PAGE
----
Spirituality was also shown in the current study to have larger associations with the psychosocial and physical symptom measures than belonging to a religious organization. In our analyses, simply belonging to a religious organization independent of spiritualty was not a reliable predictor of health benefits. In fact, we observed instances where religious affiliation, when it is not accompanied by a parallel spiritual life, appeared counterproductive. For example, in our analyses we observed more negative affect, greater state anxiety, more uncontrolled expression of anger, and greater emotional fatigue among those belonging to a religious organization while endorsing low spirituality. This interaction could be explained by means of the theory of cognitive dissonance [47], which warns that people must maintain coherence between their attitudes, beliefs and behaviors. For instance, if a person belongs to a religious organization but at the same time does not maintain a spiritual life consistent with it, it can generate a cognitive discomfort (dissonance), which in turn might lead to poorer health and well-being. The experiments conducted by Yousaf and Gobet [48] point in this direction, since when the authors examined the emotional consequences of religious dissonance, they found that dissonance induced through religious hypocrisy results in guilt and shame. The necessity of considering the values perspective in clinical settings has been suggested also in other fields like drug addiction [49,50]. Furthermore, Although Allport’s perspective was criticized for its possible conceptual and methodological limitations [51], we might consider also Allport and Ross’ [52] proposal about the difference between intrinsic and extrinsic religion. For these authors, “persons with intrinsic orientation find their master motive in religion”, while “persons with extrinsic orientation are disposed to use religion for their own ends”. Following this reasoning, we might contemplate intrinsic religious orientation people as more spiritual. Moreover, according to our results, different studies have found better outcomes for persons high in intrinsic religiosity than extrinsic religiosity in health related issues as, for instance, suicide [53], depression [54,55] or trait anxiety [56].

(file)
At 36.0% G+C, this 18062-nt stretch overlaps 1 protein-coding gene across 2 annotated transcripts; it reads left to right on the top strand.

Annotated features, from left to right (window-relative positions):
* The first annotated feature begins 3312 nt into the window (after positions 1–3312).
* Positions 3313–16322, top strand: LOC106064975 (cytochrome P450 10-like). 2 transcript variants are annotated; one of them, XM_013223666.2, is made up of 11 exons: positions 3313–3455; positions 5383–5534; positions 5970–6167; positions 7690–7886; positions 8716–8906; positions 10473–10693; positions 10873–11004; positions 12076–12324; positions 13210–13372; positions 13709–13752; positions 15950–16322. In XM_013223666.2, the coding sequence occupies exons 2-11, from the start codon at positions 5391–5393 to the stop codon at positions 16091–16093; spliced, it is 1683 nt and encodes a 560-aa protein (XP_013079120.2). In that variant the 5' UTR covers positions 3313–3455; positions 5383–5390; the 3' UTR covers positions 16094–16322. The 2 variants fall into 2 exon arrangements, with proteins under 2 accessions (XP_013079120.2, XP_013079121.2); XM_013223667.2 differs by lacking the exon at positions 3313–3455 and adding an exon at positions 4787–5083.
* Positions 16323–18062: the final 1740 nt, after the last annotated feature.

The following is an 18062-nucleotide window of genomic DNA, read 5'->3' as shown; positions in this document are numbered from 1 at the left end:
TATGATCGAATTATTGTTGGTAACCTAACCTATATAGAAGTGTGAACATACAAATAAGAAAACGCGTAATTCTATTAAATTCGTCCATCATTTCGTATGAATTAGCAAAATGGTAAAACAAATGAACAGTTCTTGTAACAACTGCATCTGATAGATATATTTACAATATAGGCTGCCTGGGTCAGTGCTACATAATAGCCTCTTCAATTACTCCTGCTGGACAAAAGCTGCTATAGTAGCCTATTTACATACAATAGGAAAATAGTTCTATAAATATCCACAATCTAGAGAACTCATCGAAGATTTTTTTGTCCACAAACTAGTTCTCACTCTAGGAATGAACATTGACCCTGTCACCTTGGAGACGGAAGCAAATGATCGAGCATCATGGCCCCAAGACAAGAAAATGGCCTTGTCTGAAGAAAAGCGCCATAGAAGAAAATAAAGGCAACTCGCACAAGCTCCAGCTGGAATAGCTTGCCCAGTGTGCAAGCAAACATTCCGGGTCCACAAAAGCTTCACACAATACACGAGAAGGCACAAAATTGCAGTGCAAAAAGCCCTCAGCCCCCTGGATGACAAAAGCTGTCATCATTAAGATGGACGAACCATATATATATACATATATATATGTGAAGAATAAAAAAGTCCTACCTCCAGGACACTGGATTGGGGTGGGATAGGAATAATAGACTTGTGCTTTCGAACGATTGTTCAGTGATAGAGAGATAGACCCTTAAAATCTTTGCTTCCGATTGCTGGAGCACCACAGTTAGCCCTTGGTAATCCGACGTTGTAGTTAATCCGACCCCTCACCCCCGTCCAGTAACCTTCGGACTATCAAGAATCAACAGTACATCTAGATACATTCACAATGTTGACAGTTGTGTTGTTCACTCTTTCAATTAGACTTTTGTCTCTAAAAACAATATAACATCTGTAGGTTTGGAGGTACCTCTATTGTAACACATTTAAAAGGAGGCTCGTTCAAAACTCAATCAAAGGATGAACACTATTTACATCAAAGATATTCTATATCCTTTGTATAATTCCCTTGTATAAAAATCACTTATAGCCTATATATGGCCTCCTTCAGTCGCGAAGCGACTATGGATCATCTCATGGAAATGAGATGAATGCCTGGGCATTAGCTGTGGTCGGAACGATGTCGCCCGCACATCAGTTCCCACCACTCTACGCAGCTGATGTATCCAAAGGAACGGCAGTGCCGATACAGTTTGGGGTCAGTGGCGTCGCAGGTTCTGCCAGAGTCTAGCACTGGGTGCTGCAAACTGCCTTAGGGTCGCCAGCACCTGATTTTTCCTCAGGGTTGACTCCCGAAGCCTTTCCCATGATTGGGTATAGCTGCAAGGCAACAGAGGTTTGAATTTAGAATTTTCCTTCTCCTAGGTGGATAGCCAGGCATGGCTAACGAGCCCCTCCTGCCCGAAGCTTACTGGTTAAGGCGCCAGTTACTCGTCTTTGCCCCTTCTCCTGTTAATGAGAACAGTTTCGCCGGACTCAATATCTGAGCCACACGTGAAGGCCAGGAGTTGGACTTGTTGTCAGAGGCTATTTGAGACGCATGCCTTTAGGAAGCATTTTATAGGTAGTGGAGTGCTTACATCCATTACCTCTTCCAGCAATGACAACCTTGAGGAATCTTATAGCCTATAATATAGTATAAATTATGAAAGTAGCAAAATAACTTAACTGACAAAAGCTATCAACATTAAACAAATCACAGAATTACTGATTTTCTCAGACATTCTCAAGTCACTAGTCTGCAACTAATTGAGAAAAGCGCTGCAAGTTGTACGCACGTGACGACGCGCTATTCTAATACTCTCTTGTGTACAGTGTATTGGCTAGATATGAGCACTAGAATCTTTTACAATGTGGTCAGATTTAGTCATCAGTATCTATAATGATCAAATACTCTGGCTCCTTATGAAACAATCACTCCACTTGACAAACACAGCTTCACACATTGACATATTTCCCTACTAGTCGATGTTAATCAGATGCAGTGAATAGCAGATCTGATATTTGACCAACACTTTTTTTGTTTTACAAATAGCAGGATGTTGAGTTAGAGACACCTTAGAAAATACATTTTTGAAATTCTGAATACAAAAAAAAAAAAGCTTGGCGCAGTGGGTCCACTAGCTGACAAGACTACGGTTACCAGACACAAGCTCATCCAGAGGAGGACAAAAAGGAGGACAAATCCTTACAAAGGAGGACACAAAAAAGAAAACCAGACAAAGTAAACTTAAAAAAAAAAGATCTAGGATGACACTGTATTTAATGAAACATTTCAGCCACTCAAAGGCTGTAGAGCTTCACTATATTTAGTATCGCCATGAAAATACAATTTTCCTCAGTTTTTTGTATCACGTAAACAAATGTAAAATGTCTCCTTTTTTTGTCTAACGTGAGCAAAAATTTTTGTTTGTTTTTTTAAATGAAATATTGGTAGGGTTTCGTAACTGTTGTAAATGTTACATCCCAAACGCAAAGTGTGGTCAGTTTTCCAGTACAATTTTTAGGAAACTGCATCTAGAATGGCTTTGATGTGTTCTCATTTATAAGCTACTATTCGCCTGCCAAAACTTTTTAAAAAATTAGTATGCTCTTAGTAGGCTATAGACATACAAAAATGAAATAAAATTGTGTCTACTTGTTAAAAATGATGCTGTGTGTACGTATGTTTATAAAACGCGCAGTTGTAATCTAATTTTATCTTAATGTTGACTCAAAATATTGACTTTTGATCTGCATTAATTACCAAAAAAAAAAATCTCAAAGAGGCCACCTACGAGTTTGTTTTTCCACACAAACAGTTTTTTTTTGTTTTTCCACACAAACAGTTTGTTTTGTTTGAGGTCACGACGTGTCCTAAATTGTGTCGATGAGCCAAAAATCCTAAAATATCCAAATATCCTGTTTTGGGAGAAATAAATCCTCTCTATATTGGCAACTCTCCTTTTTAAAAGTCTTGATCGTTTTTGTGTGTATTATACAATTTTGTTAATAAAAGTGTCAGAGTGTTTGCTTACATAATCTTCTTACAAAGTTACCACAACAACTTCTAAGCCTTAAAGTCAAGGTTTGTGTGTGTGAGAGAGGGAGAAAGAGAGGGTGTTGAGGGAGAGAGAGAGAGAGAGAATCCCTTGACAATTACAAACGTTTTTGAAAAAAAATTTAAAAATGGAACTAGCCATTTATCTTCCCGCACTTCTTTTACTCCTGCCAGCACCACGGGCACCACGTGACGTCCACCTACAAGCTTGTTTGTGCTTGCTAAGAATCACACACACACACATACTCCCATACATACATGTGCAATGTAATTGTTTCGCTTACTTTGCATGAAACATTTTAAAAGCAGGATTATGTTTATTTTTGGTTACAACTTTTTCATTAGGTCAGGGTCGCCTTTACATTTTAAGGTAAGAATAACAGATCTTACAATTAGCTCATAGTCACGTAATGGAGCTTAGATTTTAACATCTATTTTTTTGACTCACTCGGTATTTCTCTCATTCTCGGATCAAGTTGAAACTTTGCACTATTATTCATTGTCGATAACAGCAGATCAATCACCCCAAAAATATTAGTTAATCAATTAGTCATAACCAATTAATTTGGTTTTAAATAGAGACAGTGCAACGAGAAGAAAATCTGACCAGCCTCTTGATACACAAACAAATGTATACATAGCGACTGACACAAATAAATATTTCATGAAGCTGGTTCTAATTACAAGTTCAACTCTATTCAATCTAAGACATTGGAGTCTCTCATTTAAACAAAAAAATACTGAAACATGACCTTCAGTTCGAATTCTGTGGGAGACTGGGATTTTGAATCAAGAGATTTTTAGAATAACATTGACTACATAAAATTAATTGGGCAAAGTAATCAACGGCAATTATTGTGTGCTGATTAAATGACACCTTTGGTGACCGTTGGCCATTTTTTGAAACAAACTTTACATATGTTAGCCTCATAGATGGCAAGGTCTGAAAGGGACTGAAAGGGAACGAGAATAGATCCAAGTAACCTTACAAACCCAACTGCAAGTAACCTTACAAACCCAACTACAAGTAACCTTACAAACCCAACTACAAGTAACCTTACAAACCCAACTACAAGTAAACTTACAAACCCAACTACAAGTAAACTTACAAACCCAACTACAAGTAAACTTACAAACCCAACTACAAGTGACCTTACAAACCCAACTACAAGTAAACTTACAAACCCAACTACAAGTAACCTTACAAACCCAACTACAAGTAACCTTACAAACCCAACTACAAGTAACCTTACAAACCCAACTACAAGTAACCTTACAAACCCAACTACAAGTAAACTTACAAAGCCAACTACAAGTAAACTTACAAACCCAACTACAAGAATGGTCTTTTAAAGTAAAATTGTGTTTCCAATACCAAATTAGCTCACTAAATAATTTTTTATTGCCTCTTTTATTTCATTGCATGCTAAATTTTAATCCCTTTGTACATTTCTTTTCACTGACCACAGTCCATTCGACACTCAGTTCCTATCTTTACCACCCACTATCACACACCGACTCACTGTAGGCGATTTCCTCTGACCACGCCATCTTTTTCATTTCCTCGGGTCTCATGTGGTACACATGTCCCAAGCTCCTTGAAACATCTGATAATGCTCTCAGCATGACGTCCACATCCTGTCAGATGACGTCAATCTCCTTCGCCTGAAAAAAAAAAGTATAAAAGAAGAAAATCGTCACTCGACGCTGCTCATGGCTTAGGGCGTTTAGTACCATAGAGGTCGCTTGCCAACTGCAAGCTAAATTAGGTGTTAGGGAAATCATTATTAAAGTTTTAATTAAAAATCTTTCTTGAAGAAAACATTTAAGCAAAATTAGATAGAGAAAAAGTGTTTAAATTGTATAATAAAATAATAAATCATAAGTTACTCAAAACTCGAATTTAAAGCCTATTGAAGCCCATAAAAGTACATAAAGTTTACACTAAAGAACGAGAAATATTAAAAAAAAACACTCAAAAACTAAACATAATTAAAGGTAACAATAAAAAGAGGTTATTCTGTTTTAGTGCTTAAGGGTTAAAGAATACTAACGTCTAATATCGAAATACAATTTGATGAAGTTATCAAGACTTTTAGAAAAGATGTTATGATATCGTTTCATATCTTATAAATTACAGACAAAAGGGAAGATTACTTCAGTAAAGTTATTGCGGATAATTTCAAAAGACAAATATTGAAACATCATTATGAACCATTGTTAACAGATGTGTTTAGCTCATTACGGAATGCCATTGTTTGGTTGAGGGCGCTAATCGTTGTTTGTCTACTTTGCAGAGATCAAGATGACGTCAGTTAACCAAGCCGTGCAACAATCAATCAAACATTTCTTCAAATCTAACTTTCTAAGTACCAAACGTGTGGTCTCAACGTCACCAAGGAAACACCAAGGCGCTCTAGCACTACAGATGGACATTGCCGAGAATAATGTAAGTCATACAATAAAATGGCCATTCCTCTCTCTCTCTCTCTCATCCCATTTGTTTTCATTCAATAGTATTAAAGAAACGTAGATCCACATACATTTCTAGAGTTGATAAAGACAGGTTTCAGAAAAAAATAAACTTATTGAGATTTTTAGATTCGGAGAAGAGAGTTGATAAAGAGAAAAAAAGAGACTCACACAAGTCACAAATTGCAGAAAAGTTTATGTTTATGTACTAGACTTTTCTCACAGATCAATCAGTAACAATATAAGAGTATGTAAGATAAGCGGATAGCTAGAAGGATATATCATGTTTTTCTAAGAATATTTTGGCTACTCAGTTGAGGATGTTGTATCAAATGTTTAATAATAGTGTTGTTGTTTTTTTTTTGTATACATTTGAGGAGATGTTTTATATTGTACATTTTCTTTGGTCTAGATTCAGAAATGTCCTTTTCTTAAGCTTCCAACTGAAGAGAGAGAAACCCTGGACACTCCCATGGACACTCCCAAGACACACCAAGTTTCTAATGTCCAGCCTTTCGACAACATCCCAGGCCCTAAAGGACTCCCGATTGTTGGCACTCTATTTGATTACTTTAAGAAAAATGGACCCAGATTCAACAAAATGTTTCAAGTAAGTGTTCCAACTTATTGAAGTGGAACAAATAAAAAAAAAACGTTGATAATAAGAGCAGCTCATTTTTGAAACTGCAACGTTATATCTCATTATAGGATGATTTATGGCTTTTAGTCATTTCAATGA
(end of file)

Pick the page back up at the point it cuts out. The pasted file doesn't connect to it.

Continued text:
It is important to recognize that the present study has certain limitations that temper our interpretations of the findings. Because this is a cross-sectional study, we can describe correlations but cannot infer that either spirituality or religious affiliation have causal relationships on the psychosocial or physical health symptoms studied here. The meaning/peace subscale of the FACIT-SP12 questionnaire may have some overlap with other psychosocial instruments that were used. This overlap may explain at least in part the associations we observed between spirituality scores and better psychosocial health. Nevertheless, we believe that this only confirms the need for considering meaning, purpose, harmony, peace, and connection as relevant issues when addressing health problems. In addition, the religious affiliation variable was limited to “church, temple, or other religious group” and was measured dichotomously, which forced people to place themselves in one of the two poles and did not allow possible intermediate ones. For example, we could have missed people who would report “I belong to a religious organization but do not practice the religion”. Religious affiliation might not be the most sensitive option to explore religiosity, and it should be combined with other items as religious practices and religious attendance [15]. Finally, given the specificity of the sample, we cannot generalize to other potential populations, such as those with other physical or mental health conditions.
For future replications of this study, it would be useful to increase the number of participants for each condition, especially for the people low in spirituality that also belonged to a religious organization, which showed great interactions and was small. Perhaps it would be useful to deep in the intrinsic and extrinsic religion concepts, and clarify if extrinsic religion can be spiritual, as well as continue working in a model of spirituality and religion’s effects on health [3], integrating psychosocial and biological variables. In addition, more women should be incorporated in the sample, as two of our dependent variables were affected by sex, and there are important references that highlight gender differences in the prevalence of depression [57], anxiety [58], and other variables regard to epidemiology, diagnostics, or the impact of heart failure on psychosocial factors and healthcare utilization [59].